What Is The ‘Ugly Food Movement’? An Explainer


"It looks sorta like a butt. Throw it away!"

Jonathan Bloom’s book American Wasteland was published in 2010, but it wasn’t really until this year that the expansive problem of food waste in the United States drew the attention of the likes of Last Week Tonight and, lately, the United Nations. In September, the U.S. Department of Agriculture and the Environmental Protection Agency announced an official combined effort to target food waste.

Food waste is just what it sounds like — we’re wasting both fresh foods and processed foods, throwing away up to 40 percent of uneaten food each year. That statistic is staggering when you put it next to the percentage of American children who go to bed hungry each night: 21 percent. Nearly a quarter of our children don’t know where their next meal will come from, while $165 billion worth of meals are thrown away.

There are lots of reasons this happens. Firstly, we like to buy pretty food. We’re convinced that carrots have to be perfectly shaped, even though that has no impact on their taste or nutritional value. If they’re too fat or crooked or not orange enough, they’re rejected by photographic sensors at the farm. They don’t even make it to supermarket shelves. More than 25 percent of U.S. carrot harvests are either tossed or added to animal feed, because they’re not really, really, ridiculously good looking.

Some farms will leave this produce on the ground to rot not only because it’s misshapen, but because it’s not at peak ripeness for shipping. This “second-class” classification of otherwise perfectly edible fruits and veggies reduces an item’s value by two-thirds, making it more cost-effective to toss out than to try and re-package for other purposes.

The “ugly food” movement is an effort to bring a sort of “dented and dinged” section for produce to supermarkets, similar to what’s happening now in Europe. It’s also about letting go of our predilection towards only buying the biggest and brightest offered, despite this having no impact on the quality of the food. Honestly, why do we care if a peach isn’t completely round if we’re just slicing it up for a cobbler?

A lot of the time, we buy produce we’re not going to have time to eat, because it’s available and affordable. Up to 20 percent of the food we buy, we throw away, which is a significant part of your monthly budget going in to the garbage.

"Is that an upside down comma or a tomato? I'm not eating it!"

"Is that an upside down comma or a tomato? I'm not eating it!"

It’s also important to mention that tossing that organic material in a landfill — where it doesn’t biodegrade at the same rate as the plastic grocery bags it came in — results in higher methane emissions. This is why the EPA has gotten involved with the food waste problem. They’ve launched the Food Recovery Challenge, a program to work with farmers and grocers to get the unpretty and unsold produce donated to food pantries, instead of rotting away and adding to greenhouse gasses.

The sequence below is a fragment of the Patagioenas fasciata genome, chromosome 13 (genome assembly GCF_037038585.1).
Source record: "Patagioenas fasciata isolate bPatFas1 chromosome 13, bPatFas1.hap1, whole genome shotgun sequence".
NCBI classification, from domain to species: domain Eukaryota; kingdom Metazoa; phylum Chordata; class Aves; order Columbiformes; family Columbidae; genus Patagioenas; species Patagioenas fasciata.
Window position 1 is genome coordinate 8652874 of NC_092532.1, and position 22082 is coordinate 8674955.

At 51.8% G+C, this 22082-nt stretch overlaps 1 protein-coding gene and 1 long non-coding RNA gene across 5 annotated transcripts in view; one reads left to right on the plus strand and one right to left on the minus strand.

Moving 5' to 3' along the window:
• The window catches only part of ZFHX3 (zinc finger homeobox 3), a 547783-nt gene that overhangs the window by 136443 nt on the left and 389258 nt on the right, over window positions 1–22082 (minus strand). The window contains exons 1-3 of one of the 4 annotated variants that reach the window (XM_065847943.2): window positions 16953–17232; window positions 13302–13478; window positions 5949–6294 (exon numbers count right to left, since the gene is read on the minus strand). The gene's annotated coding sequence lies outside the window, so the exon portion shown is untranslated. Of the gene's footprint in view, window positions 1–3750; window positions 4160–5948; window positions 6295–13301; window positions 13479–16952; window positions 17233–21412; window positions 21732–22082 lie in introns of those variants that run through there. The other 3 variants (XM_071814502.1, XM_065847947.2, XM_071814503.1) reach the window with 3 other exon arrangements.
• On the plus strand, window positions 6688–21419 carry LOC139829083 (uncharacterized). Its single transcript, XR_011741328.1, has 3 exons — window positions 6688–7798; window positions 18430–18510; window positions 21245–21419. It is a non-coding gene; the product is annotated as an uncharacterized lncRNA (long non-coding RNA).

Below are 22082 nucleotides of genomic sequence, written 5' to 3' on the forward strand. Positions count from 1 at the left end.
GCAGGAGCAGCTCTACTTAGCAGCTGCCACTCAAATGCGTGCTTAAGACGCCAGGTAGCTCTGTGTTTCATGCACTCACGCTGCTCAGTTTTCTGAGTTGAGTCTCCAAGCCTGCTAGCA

But not only is the actual produce being wasted, we’re wasting all the effort and resources that goes in to growing it. That’s a real kick in the pants when you realize that California both supplies 50 percent of the nation’s fresh food and is experiencing unprecedented drought. Using 80 percent of our fresh water to irrigate vegetables that will never be eaten seems beyond-insane.

Another issue is “use-by” or “sell-by” dates on cans of food that don’t really go bad when we think. Manufacturers put expiration dates on everything, but most of the time, it’s either a guess on their part, or a strategy to get people to impulse buy “close-dated” cans of their potted meat. And when these largely made-up (and confusing) time stamps pass by, supermarkets will toss food by the ton, instead of donating it, for fear of safety violations that don’t actually exist.

That’s when food goes to the landfill. Because people are afraid it’ll make them sick, because it doesn’t look perfect, because it won’t survive being shipped across the country, or no one can afford the cost to box it up and donate it. The USDA is asking Congress to write lasting legislation that would give tax deductions to food manufacturers that directly donate their product to those in need. Currently, these sorts of tax breaks have to be renewed yearly, which discourages smaller farms and businesses from trying to take advantage of them.

But it’s not just Federal law that needs to improve in order to reduce our food waste. It will take psychological retraining to unlearn the wasteful habits we’re all guilty of. Don’t pass over the last bunch of bananas on the table just because they’re the last bunch. Only buy what you need. Only make what you’re going to eat. (We gotta chill out on the gigantic portion sizes, not just for your waistline, but for the waste line.)

These are all things the USDA hopes to achieve as they spearhead this push. They’re challenging the country to reduce food waste by 50 percent by the year 2030, and are hoping to raise a generation that abhors food-based wastefulness in the same way we’ve stigmatized littering.

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